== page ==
In Russia, it's the state against the internet

Screenshot of the RussiaPost article, taken with permission

In an interview for the RussiaPost and Global Voices, Mikhail Klimarev, Director of the non-profit organization the Internet Protection Society, founder, and host of the Telegram channel “Za Telecom” talks about how the Russian state blocks the internet, how Russian software developers and Chinese telecom tech giant Huawei are involved in this, and what might happen to Google in Russia.

Global Voices (GV): How would you describe what is going on with the internet in Russia right now?

Mikhail Klimarev (MK): What the Russian authorities are now trying to do on the internet can be simply and straightforwardly called censorship.

The first blocking of the internet in Russia was in 2012, more than a decade ago. At that time, telecom operators were obliged to build a system of blocks themselves at their own expense and had to block internet resources that appeared in a Roskomnadzor register. It worked pretty poorly. Then, in 2017, they started using the Revizor system, which monitors what resources the telecom operator has available, a fairly simple development of the Russian company MFI-Soft from Nizhny Novgorod. It was installed by the operators, and pretending to be a subscriber, it requested resources in Roskomnadzor’s register of prohibited materials. If they were available, then the operator was issued a fine. But when Telegram began to be blocked in 2018, this system proved completely ineffective. They unsuccessfully tried to block Telegram for a year and a half, and after that, apparently, they thought about how to make these blocks more effective, and in the winter of 2020 they adopted the law on a sovereign Runet.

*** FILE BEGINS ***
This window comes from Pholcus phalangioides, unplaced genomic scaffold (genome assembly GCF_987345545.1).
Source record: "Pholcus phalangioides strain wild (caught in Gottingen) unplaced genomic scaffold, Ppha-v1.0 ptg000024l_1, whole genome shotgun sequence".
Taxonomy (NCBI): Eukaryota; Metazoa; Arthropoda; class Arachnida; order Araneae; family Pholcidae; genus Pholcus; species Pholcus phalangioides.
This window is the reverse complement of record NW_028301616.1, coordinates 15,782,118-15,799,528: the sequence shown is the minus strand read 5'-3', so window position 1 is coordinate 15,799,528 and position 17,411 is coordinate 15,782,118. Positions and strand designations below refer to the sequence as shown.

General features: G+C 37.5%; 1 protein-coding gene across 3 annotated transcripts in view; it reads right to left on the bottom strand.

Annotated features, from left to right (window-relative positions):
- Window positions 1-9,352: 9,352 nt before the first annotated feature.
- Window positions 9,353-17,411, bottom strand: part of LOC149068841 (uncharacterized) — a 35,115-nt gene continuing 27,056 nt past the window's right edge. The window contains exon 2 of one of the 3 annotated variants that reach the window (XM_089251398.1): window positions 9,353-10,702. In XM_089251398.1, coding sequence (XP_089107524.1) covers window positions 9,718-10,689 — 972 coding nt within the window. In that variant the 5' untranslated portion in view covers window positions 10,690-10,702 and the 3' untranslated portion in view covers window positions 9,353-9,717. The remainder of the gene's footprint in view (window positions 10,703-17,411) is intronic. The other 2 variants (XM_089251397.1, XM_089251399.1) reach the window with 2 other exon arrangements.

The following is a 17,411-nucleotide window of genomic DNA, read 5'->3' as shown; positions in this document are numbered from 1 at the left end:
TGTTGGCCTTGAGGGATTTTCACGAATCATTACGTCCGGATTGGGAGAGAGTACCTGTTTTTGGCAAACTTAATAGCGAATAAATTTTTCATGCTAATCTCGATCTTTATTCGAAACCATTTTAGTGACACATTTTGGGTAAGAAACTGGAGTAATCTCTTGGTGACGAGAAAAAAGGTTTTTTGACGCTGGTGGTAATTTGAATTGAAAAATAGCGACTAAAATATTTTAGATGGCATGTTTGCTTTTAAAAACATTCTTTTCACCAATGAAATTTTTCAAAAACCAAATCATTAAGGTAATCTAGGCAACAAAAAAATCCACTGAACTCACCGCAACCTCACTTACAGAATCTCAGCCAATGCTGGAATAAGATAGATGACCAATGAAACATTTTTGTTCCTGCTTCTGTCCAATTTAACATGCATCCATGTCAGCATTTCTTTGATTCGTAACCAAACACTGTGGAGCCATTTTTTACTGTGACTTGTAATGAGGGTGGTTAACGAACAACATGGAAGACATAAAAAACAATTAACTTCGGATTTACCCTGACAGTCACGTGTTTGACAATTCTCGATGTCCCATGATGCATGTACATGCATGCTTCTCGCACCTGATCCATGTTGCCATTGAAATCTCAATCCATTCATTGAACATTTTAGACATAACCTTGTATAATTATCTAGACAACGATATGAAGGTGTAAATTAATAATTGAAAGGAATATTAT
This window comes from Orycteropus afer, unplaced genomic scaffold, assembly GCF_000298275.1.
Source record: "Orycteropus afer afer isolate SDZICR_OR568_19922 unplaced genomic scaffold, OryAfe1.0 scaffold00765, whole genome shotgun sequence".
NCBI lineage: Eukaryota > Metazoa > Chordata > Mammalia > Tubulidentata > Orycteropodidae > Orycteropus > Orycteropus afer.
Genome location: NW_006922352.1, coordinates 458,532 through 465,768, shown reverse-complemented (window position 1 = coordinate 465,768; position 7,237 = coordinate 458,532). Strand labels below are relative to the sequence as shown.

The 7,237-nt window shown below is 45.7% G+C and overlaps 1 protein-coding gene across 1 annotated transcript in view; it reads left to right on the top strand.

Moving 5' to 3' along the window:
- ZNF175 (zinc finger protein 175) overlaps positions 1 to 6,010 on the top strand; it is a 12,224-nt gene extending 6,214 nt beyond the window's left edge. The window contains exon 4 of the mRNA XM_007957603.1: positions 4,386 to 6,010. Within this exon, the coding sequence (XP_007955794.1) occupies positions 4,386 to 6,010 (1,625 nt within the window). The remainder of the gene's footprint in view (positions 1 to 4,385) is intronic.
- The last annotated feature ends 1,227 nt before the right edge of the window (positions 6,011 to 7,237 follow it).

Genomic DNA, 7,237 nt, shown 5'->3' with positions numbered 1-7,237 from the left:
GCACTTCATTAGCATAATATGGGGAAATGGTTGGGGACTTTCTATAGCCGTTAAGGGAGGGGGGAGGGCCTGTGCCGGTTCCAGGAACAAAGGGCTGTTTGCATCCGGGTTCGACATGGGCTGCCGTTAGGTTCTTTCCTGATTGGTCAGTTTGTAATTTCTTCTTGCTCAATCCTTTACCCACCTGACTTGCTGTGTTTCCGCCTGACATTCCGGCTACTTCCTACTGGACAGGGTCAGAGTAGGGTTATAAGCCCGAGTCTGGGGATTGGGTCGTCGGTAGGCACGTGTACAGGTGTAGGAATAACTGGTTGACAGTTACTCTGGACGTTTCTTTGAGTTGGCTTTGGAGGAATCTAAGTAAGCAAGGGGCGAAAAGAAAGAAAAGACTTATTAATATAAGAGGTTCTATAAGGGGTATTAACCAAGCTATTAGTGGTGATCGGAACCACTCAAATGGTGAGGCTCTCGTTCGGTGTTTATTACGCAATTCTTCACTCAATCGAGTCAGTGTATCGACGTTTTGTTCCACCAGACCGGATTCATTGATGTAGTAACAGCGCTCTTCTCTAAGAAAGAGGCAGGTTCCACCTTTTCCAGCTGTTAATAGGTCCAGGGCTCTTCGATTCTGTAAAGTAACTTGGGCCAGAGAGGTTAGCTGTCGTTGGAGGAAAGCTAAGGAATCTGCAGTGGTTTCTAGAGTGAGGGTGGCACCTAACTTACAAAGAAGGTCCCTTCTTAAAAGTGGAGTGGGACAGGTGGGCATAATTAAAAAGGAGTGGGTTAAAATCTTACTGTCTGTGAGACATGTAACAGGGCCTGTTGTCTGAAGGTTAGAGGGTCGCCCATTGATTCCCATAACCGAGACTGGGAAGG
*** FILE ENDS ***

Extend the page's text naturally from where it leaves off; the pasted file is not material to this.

GV: What do the Russian authorities mean when they talk about a sovereign Runet, and how are they trying to build it?

MK: What a sovereign Runet is, no one still really understands. In the view of the Russian authorities, it apparently means destroying all the bad guys and rewarding all ‘our guys’.

Technical Means for Countering Threats (TSPU). This device looks at every data packet that passes through the networks of the telecom operator, and decides what to block and what not to. I’m oversimplifying so as not to get too technical.

GV: Are there any keywords for which resources or pages are blocked?

MK: No, it is not keywords. It is impossible to block keywords in the modern Runet, simply because now approximately 97 percent of all Internet traffic is encrypted. This can only be done on individual platforms — like VK and Odnoklassniki.

GV: Then what is the difference between Russian and Chinese censorship?

MK: The main difference between the Chinese Internet and the Russian Internet is its architectural structure. They do not block anything inside China. In China, they simply control companies that operate in this market within the country. Since it is a monopoly market, it is easier to do everything. China has something like three large telecom operators. There are 3,500 in Russia — a huge difference.